Depression in multiple sclerosis: The utility of common self-report instruments and development of a disease-specific measure

Lauren B. Strober, Peter A. Arnett

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49 Scopus citations


The ultimate objective of the present investigation was to improve the detection of depression in multiple sclerosis (MS) by comparing common self-report depression measures to a new, modified measure, which takes into account the contribution that symptoms of MS may have on individuals reports. There has been a longstanding concern regarding the accurate assessment of depression in MS, particularly with regard to the overlap of MS symptomatology and neurovegetative depression symptoms on self-report questionnaires, which may lead to an overdiagnosis of depression in MS. To address these difficulties, we previously proposed a "trunk and branch" of depression in MS. This model allows for the delineation of what symptoms are most reflective of depression in MS. By identifying these symptoms, it was possible to develop a modified Beck Depression Inventory (BDI) in which only the items found to be most related to depression in MS are included in the new measure, the MS Specific BDI (MS-BDI). We compared this measure to common self-report instruments (Beck Depression Inventory-Second Edition, BDI-II; Beck Depression Inventory-Fast Screen, BDI-FS; Chicago Multiscale Depression Inventory, CMDI). Results suggest that cutoffs of 4 on the BDI-FS and 23 on the CMDI Mood subscale are most useful when screening for depression in MS, with a sensitivity for both of 100%, while a cutoff of 19 on the BDI-II, a cutoff of 22 on the CMDI Evaluative scale, and a cutoff of 8 on the MS-BDI had high specificities, suggesting they can be used as to assist in diagnosing depression in MS.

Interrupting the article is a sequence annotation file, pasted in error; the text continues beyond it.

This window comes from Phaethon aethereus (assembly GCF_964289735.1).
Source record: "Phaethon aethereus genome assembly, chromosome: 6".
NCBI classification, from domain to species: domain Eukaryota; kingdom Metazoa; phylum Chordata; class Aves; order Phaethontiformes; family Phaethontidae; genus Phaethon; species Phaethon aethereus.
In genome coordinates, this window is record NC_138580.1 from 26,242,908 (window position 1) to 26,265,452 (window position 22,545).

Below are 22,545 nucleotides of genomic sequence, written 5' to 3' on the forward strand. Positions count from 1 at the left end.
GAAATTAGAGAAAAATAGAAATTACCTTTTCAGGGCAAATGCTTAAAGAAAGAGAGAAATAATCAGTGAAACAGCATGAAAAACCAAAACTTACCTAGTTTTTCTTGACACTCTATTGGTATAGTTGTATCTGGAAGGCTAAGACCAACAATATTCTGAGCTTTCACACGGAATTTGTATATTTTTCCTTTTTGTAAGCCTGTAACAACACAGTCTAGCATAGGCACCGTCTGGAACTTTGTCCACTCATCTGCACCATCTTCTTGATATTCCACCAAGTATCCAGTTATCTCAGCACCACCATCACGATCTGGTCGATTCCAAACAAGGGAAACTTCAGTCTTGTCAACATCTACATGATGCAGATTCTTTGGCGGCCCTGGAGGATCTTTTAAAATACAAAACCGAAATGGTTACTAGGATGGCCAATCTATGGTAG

Original languageEnglish (US)
Pages (from-to)722-732
Number of pages11
JournalJournal of Clinical and Experimental Neuropsychology
Issue number7
StatePublished - Aug 9 2015

All Science Journal Classification (ASJC) codes

  • Clinical Psychology
  • Neurology
  • Clinical Neurology


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